"What a Process Is" – Comments by Tom Kimball

"What a Process Is" – Comments by Tom Kimball

View the original blog post: The Anatomy of a Process Part 2 – Being a Process



I have reviewed your blog with some trepidation over the content’s “display.” As a practitioner of structured documentation (aka, “Information Mapping”) for the past 24 years, I must respectfully disagree with your definition of “process.”

While working for Northrop Aircraft, our group was tasked by the Pentagon to apply the concepts and principles of “Continuous Process Improvement” to all of our contract activities.

When I transferred to Washington state, and began working as a contractor for The Boeing Company, I was required to learn and practice the concepts, principles, guidelines, and best practices of Information Mapping. I went from there to the IM company to teach IM to Fortune 500 companies all over the USA.

Of course, your own experience and learning leads you to communicate the way that you do, with your particular “audience” in mind.
You may have your own reasons within KEDARit for being “consistent” with existing policies, principles, and guidelines. You may choose to disregard the following information accordingly.

My purpose in presenting another perspective here is to encourage your support of the many years of corporate documentation “best practices” while you continue to support IT “best practices” by writing your blogs.

Applying concepts of structured documentation

Using structured documentation eliminates most of the difficulty and ambiguity of communicating the difference between “procedure” and “process.”

Best Practice A

Information Mapping (IM) uses “procedure” or “action” to indicate a series of observable steps by which one person is directed to perform a simple task the same way every time.

The “structured” part is displaying the series of directed steps in a Step-Action table. Notice that the language used in each step is deliberately “direct” or “command” voice… “[You] do this here.”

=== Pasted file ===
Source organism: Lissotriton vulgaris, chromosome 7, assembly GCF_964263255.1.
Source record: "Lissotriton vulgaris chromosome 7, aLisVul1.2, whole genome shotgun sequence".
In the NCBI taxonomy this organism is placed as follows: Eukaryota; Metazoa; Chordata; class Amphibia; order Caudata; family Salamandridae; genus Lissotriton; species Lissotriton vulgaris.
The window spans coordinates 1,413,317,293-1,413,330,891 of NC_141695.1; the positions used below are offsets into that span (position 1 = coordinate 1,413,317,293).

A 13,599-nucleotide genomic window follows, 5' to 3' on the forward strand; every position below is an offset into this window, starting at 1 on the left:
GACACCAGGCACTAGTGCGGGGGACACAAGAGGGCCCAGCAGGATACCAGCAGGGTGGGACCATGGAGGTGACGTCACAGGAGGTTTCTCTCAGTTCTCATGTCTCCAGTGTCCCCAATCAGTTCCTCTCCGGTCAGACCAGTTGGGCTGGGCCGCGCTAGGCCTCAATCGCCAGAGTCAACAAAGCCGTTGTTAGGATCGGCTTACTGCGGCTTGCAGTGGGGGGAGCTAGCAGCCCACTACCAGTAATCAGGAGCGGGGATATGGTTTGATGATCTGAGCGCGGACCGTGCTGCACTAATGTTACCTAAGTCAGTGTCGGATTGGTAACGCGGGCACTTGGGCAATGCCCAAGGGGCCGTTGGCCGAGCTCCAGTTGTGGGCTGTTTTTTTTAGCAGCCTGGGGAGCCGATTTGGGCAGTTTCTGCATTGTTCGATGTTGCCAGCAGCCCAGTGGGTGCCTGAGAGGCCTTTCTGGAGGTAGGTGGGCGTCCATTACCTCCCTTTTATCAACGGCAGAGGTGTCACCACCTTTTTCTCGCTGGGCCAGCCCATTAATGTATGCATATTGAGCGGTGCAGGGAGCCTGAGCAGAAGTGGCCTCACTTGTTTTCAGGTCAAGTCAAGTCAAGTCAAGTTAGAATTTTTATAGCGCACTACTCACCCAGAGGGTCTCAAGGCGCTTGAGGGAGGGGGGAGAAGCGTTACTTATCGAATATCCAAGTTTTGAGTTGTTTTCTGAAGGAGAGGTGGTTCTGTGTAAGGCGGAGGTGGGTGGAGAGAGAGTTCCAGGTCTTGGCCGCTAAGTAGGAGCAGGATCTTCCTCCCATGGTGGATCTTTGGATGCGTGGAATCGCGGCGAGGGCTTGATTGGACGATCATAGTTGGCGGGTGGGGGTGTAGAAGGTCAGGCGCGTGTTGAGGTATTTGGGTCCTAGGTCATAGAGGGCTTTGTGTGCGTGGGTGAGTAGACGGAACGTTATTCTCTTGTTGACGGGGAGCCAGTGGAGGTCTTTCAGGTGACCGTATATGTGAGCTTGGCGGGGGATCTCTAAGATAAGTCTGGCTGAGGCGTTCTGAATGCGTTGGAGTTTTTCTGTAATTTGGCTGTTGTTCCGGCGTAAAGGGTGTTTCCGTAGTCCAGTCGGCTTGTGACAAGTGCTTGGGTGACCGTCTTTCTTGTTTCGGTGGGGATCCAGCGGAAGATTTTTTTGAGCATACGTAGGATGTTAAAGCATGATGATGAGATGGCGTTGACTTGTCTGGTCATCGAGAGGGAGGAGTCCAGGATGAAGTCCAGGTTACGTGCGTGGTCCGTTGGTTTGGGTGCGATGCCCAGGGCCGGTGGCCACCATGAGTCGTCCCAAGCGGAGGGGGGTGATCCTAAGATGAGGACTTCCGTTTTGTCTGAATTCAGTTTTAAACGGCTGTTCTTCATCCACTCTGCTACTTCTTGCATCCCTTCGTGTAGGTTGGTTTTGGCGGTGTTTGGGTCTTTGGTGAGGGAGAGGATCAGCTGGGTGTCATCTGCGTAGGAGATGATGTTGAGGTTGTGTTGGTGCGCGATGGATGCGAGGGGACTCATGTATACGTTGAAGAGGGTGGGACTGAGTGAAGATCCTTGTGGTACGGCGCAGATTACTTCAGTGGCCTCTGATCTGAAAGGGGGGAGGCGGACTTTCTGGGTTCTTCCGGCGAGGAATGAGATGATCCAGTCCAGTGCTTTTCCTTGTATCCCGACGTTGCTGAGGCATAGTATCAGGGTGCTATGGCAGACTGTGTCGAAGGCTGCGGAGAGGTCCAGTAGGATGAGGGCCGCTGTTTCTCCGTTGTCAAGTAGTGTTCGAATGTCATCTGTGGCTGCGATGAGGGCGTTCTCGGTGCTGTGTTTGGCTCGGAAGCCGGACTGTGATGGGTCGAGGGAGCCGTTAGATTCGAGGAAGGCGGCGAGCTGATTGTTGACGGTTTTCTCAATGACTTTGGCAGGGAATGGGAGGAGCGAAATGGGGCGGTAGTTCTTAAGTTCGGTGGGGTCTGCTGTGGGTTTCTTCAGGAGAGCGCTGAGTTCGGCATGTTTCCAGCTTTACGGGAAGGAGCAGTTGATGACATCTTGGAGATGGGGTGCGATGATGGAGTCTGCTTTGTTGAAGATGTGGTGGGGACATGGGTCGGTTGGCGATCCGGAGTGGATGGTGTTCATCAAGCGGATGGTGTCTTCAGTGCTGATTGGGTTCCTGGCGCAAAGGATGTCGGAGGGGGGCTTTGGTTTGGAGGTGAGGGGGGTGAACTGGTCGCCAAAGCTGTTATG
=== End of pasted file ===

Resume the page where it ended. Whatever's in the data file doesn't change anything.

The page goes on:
Here’s a screenshot of a Step-Action Table:

Action Follow these steps to barbecue a hamburger.

  1. Assemble the ingredients listed in your recipe.
  2. Start the charcoal briquets in your barbecue.
  3. Ask guests how they prefer their hamburgers: rare, medium, well.
  4. Et cetera

Best Practice B

Information Mapping (IM) uses “process” to indicate a sequence of stages or phases in a collaborative activity.

A process is a sequence of Supplier-Customer interactions, each of which “adds value” before the Supplier hands off the result to the next Customer in the next phase. An expert individual often performs all the phases or stages of a process, but usually several agents work together to achieve the final result.

The “structured” part is displaying the sequence of timed phases/stages in a table with headers that suggest the “timing” of each phase/stage.
IM does not use “step” when displaying a process. This word is restricted to displaying a procedural action.

Here are two screenshots of structured information about a process.

The first table is suitable for communicating with either an individual or group. The second table is suitable for communicating with a collaborative group. [Again, the numbers refer to phases or stages, not steps.]

Process This table describes what happens when…

When … , then …

Process This table displays what happens when [who] does [what].

When Who Does What

Another helpful cue to distinguish between a procedural action and a process is using a distinctive title:

  • “How To BBQ a Hamburger” is a correct title for a procedural action that one person performs. [“how to” suggests a procedure.]
  • “Barbecuing a Hamburger” is a correct title for a process that
    (usually) involves more than one person. [“-ing” verb suggests a process.]

You may wish to consider using an example that is different from Barbecue Hamburger, because rarely does more than one person perform this task. Therefore, most of your readers are apt to be confused by your referencing it as a “process” rather than a “procedure” involving a single worker.

How about Filling an Order?

This is a process involving a waiter, a customer, and a cook, each of whom plays an important Supplier-Customer role in this collaborate activity.

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